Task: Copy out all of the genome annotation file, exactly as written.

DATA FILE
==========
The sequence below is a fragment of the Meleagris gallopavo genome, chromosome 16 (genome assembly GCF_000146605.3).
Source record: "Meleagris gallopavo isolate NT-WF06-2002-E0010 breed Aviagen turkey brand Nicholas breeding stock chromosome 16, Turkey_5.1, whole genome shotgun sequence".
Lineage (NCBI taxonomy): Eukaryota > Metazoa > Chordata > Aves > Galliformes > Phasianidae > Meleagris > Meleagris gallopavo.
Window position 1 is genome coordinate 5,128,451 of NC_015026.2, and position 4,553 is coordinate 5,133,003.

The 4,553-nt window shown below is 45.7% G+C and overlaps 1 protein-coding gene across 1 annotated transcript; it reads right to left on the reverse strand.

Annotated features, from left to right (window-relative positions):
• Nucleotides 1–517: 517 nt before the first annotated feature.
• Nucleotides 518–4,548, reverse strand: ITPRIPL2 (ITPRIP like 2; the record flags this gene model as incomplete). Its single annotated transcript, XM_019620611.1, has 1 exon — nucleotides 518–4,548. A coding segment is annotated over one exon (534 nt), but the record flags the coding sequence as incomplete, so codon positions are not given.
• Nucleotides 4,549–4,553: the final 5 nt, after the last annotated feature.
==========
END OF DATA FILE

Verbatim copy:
The sequence below is a fragment of the Meleagris gallopavo genome, chromosome 16 (genome assembly GCF_000146605.3).
Source record: "Meleagris gallopavo isolate NT-WF06-2002-E0010 breed Aviagen turkey brand Nicholas breeding stock chromosome 16, Turkey_5.1, whole genome shotgun sequence".
Lineage (NCBI taxonomy): Eukaryota > Metazoa > Chordata > Aves > Galliformes > Phasianidae > Meleagris > Meleagris gallopavo.
Window position 1 is genome coordinate 5,128,451 of NC_015026.2, and position 4,553 is coordinate 5,133,003.

The 4,553-nt window shown below is 45.7% G+C and overlaps 1 protein-coding gene across 1 annotated transcript; it reads right to left on the reverse strand.

Annotated features, from left to right (window-relative positions):
• Nucleotides 1–517: 517 nt before the first annotated feature.
• Nucleotides 518–4,548, reverse strand: ITPRIPL2 (ITPRIP like 2; the record flags this gene model as incomplete). Its single annotated transcript, XM_019620611.1, has 1 exon — nucleotides 518–4,548. A coding segment is annotated over one exon (534 nt), but the record flags the coding sequence as incomplete, so codon positions are not given.
• Nucleotides 4,549–4,553: the final 5 nt, after the last annotated feature.